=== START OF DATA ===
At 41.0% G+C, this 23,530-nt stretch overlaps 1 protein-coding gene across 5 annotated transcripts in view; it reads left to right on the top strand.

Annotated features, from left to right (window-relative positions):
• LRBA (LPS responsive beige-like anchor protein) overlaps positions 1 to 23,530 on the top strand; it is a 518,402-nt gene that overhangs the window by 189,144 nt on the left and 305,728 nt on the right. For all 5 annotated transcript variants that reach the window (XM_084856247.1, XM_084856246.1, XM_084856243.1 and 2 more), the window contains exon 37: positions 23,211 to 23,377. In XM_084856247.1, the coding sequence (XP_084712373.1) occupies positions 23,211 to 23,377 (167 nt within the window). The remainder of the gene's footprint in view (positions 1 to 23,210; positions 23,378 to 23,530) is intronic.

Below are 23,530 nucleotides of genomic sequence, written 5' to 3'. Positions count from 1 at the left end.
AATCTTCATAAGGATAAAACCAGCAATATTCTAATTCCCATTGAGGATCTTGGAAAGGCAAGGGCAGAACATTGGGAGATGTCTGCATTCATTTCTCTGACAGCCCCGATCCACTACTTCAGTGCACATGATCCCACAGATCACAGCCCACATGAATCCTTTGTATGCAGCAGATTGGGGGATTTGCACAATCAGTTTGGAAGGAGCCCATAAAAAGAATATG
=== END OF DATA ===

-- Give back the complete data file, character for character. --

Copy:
At 41.0% G+C, this 23,530-nt stretch overlaps 1 protein-coding gene across 5 annotated transcripts in view; it reads left to right on the top strand.

Annotated features, from left to right (window-relative positions):
• LRBA (LPS responsive beige-like anchor protein) overlaps positions 1 to 23,530 on the top strand; it is a 518,402-nt gene that overhangs the window by 189,144 nt on the left and 305,728 nt on the right. For all 5 annotated transcript variants that reach the window (XM_084856247.1, XM_084856246.1, XM_084856243.1 and 2 more), the window contains exon 37: positions 23,211 to 23,377. In XM_084856247.1, the coding sequence (XP_084712373.1) occupies positions 23,211 to 23,377 (167 nt within the window). The remainder of the gene's footprint in view (positions 1 to 23,210; positions 23,378 to 23,530) is intronic.

Below are 23,530 nucleotides of genomic sequence, written 5' to 3'. Positions count from 1 at the left end.
AATCTTCATAAGGATAAAACCAGCAATATTCTAATTCCCATTGAGGATCTTGGAAAGGCAAGGGCAGAACATTGGGAGATGTCTGCATTCATTTCTCTGACAGCCCCGATCCACTACTTCAGTGCACATGATCCCACAGATCACAGCCCACATGAATCCTTTGTATGCAGCAGATTGGGGGATTTGCACAATCAGTTTGGAAGGAGCCCATAAAAAGAATATG